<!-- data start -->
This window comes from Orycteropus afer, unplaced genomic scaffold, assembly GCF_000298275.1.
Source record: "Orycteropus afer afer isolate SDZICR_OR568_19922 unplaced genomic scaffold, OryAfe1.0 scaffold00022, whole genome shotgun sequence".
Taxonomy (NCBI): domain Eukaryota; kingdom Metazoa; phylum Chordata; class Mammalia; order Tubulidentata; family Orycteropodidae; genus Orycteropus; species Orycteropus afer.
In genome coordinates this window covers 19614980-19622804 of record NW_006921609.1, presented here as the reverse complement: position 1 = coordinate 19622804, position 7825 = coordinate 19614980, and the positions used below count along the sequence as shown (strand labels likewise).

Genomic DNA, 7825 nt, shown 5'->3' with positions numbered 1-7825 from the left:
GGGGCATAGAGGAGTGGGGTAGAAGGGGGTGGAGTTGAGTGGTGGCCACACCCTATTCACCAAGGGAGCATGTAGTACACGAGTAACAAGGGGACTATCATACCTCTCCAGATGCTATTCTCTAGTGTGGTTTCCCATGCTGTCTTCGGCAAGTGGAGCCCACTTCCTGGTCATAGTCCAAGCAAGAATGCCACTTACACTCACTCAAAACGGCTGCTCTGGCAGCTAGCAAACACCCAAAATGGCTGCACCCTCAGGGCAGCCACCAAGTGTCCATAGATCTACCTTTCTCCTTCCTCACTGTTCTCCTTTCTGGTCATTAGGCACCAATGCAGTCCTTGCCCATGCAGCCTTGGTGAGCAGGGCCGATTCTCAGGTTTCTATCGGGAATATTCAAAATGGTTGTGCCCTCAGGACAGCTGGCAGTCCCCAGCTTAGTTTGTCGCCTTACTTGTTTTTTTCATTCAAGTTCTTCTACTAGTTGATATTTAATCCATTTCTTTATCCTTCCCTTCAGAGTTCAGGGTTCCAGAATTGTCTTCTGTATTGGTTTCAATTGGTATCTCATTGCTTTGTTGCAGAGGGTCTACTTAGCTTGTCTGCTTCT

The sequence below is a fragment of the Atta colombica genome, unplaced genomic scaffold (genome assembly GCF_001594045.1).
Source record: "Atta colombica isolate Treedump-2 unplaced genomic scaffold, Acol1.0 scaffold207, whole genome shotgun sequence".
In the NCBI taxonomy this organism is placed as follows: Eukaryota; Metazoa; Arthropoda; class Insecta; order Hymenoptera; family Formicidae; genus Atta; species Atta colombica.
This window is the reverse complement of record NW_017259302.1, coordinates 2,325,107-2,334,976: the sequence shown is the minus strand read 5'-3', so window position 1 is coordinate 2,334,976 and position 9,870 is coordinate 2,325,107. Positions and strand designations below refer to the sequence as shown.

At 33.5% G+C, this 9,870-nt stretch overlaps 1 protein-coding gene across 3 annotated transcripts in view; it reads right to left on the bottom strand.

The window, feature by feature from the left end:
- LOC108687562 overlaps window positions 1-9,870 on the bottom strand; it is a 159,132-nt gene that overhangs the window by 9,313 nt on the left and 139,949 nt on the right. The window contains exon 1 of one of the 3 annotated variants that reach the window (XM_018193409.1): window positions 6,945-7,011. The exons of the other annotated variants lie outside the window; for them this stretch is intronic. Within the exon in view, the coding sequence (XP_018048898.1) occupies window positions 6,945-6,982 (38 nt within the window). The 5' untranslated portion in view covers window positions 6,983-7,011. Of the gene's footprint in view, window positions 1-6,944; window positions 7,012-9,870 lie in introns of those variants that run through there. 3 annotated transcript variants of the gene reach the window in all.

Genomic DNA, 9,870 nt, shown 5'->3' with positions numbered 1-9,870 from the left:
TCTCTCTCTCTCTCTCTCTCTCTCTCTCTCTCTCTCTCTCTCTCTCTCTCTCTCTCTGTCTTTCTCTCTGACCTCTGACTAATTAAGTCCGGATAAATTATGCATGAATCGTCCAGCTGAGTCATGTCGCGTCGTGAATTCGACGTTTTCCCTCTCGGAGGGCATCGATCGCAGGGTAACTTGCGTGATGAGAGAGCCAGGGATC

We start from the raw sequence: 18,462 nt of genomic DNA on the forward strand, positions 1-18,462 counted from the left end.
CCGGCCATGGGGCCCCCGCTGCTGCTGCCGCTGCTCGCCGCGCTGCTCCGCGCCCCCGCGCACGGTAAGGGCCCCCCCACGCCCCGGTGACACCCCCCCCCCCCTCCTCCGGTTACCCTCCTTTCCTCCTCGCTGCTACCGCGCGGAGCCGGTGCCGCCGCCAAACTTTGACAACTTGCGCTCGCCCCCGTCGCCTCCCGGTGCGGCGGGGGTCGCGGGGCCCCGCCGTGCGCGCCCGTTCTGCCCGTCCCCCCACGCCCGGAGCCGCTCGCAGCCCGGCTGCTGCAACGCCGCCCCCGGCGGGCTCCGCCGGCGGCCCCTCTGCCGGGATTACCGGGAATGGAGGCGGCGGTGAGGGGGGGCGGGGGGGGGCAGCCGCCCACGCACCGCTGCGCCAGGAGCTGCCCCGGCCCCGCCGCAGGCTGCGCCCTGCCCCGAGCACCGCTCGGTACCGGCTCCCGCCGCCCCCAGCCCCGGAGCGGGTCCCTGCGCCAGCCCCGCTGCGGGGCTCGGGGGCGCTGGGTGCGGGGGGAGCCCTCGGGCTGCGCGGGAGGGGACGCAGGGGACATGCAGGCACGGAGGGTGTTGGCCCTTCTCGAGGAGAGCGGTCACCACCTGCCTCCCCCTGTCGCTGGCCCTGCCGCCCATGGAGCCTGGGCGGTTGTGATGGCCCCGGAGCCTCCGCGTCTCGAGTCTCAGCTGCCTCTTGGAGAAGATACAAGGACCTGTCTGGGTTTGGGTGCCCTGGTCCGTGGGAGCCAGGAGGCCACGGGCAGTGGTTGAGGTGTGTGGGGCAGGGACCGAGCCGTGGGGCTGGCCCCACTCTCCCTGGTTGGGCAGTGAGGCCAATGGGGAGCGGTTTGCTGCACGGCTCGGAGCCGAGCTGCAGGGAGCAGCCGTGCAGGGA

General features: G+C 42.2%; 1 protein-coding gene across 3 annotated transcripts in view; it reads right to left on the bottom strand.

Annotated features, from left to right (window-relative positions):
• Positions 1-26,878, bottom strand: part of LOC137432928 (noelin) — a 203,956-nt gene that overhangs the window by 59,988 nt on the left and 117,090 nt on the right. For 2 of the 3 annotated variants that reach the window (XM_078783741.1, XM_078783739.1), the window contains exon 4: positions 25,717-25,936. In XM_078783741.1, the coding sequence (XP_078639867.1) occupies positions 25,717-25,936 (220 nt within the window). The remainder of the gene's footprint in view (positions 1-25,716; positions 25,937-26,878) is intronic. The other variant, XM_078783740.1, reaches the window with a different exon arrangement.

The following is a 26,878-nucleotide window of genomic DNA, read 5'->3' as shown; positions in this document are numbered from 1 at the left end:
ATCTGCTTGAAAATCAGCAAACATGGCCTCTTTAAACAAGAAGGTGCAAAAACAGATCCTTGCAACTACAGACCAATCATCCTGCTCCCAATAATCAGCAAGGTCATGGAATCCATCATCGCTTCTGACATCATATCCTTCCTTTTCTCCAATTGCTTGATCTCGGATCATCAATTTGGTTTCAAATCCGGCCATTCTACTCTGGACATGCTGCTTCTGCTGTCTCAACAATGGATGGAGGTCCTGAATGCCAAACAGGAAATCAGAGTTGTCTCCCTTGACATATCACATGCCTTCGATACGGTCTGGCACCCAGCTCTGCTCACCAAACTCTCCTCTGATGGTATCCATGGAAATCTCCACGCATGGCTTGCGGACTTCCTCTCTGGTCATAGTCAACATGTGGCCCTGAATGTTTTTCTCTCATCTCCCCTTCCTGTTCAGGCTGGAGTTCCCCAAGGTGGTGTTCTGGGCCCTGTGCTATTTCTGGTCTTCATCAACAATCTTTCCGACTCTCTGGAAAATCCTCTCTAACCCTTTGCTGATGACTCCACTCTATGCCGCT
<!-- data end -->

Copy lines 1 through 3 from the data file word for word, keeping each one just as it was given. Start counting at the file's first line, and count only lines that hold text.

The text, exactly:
This window comes from Orycteropus afer, unplaced genomic scaffold, assembly GCF_000298275.1.
Source record: "Orycteropus afer afer isolate SDZICR_OR568_19922 unplaced genomic scaffold, OryAfe1.0 scaffold00022, whole genome shotgun sequence".
Taxonomy (NCBI): domain Eukaryota; kingdom Metazoa; phylum Chordata; class Mammalia; order Tubulidentata; family Orycteropodidae; genus Orycteropus; species Orycteropus afer.